Modesty & Mystery (photo by Elisabeth Allen, graphic by Chantel Brankshire)What, exactly, is modesty? And why, when modesty can be defined and described with poetic words like “restrained by seemliness” and “delicate”, do I struggle with a number of myths about modesty?

A myth isn’t, usually, an out-and-out lie. There’s some truth in a myth. That’s what makes a myth so confusing, especially when it’s about something so personal as modesty.

Myth 1: Modesty is about the clothes I wear.

Modesty is about so much more than the clothes I wear! It’s about the way I wear the clothes I wear. It’s about the way I sit and stand and walk. It’s about the way I talk. It’s about the way I look when I talk. It’s about the way I smile and laugh. Clothes are only a bit of the story of modesty.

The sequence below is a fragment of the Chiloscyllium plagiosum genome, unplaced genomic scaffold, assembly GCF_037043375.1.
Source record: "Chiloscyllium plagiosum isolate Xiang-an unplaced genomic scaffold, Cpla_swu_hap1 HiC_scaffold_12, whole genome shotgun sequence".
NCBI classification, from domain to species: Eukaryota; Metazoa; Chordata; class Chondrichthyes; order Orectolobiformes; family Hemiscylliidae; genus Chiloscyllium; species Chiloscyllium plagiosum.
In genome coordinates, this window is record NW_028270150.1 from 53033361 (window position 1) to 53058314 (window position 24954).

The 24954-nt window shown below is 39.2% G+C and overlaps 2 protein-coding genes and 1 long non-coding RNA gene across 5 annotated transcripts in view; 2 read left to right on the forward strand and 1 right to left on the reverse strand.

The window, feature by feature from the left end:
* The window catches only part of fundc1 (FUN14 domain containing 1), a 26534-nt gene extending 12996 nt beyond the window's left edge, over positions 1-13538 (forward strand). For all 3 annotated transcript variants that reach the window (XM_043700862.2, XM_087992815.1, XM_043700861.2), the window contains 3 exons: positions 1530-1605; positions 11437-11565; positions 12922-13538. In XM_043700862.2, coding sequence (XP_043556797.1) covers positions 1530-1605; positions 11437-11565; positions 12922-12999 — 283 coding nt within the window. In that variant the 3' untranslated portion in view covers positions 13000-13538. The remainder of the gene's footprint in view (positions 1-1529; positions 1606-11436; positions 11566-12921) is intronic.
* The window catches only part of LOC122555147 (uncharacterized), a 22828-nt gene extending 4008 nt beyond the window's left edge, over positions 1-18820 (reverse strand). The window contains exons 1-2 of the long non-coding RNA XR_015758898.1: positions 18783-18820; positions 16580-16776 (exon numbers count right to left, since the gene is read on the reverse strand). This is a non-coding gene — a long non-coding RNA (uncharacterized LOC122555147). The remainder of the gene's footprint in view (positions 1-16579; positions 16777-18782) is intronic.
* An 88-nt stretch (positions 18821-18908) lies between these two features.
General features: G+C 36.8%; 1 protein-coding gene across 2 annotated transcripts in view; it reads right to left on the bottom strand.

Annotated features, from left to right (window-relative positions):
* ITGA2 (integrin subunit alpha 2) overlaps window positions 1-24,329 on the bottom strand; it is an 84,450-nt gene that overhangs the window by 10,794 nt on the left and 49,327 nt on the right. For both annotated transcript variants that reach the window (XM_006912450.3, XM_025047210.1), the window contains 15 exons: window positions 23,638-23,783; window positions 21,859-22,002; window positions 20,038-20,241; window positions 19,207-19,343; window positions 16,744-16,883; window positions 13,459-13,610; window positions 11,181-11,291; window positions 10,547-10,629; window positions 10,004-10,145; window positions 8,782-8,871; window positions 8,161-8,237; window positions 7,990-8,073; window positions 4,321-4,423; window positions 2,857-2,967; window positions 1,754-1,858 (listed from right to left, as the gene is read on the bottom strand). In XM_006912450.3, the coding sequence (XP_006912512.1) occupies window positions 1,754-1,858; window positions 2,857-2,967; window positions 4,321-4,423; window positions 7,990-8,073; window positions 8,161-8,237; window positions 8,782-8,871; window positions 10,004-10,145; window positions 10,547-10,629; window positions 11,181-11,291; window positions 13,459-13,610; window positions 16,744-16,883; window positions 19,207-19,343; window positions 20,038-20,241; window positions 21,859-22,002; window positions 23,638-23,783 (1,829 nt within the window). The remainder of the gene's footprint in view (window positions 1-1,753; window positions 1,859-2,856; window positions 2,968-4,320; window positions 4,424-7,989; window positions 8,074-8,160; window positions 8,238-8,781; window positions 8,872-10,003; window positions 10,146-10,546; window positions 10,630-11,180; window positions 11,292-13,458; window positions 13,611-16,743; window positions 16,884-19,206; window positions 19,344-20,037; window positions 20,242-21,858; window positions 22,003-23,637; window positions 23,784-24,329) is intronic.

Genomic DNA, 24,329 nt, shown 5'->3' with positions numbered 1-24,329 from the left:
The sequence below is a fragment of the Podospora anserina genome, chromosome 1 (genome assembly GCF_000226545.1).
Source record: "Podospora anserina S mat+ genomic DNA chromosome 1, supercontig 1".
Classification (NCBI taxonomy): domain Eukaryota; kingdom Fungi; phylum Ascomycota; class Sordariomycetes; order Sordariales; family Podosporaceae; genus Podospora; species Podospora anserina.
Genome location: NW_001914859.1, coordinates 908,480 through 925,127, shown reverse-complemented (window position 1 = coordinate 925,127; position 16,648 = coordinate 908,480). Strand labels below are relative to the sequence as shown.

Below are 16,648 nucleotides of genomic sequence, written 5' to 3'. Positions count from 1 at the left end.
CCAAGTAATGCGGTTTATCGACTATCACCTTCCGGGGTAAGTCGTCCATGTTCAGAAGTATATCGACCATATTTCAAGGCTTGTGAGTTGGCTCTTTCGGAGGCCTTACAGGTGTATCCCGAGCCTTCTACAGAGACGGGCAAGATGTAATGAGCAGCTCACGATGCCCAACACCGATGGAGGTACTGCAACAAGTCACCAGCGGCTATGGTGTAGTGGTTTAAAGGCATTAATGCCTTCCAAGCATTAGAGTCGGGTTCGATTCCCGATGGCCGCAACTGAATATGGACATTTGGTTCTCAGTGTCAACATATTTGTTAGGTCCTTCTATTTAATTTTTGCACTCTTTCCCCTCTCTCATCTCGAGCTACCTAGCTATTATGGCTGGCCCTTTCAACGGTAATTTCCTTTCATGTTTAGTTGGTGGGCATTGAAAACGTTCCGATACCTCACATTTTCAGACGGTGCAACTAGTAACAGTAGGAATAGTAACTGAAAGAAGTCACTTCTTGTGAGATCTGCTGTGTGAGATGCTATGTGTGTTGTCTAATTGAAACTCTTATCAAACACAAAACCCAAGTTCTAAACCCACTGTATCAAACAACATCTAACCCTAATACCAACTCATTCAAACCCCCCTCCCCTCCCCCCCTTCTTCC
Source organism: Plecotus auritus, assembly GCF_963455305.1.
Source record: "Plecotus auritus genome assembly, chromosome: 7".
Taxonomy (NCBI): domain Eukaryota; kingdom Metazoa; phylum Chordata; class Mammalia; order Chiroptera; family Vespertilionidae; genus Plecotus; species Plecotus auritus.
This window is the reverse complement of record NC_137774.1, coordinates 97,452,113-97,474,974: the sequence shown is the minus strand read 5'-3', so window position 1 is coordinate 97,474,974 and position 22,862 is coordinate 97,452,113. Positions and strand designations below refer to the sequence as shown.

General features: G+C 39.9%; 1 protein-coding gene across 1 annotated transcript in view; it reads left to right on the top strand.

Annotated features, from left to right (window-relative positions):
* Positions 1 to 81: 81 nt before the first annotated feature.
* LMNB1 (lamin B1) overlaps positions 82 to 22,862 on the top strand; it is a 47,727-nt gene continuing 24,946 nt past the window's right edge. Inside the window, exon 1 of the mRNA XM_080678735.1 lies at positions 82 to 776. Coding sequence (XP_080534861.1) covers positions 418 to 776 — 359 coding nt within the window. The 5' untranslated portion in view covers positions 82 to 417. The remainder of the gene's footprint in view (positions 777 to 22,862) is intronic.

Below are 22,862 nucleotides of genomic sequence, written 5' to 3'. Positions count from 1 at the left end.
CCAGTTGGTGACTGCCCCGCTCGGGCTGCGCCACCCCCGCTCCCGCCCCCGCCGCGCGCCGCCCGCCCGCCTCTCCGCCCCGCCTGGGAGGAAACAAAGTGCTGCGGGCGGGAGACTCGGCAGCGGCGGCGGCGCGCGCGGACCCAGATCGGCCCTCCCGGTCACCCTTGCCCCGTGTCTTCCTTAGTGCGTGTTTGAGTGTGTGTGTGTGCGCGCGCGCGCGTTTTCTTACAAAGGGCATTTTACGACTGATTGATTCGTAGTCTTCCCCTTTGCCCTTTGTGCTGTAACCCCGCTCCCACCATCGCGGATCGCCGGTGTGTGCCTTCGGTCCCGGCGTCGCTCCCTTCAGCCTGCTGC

Myth 2: Modesty is boring.

Says who…? Modesty can be boring. Anything can be boring! Modesty, however, doesn’t have to be boring. It can be creative. Exciting!

You don’t have to buy just one style of skirts or trousers. You don’t have to wear tops of just one colour. What styles and colours do you like? Take the time you need and rise to the challenge of being creative and frugal. Build a wardrobe that is as tasteful — and as far from boring — as you like.

Myth 3: Modesty is restrictive.

What does “restrictive” mean anyway? If it means choosing to show restraint in my dress, my behaviour and my speech then maybe modesty is restrictive.

1 Timothy 2:9-11A restriction is a limit. Modesty is an outworking of limits — limits that say “this should be concealed”. What am I concealing? Not something I’m ashamed of — something that is good, a body created by God, a flesh and soul person made in the image of God. Something, however, that should not be seen by everyone.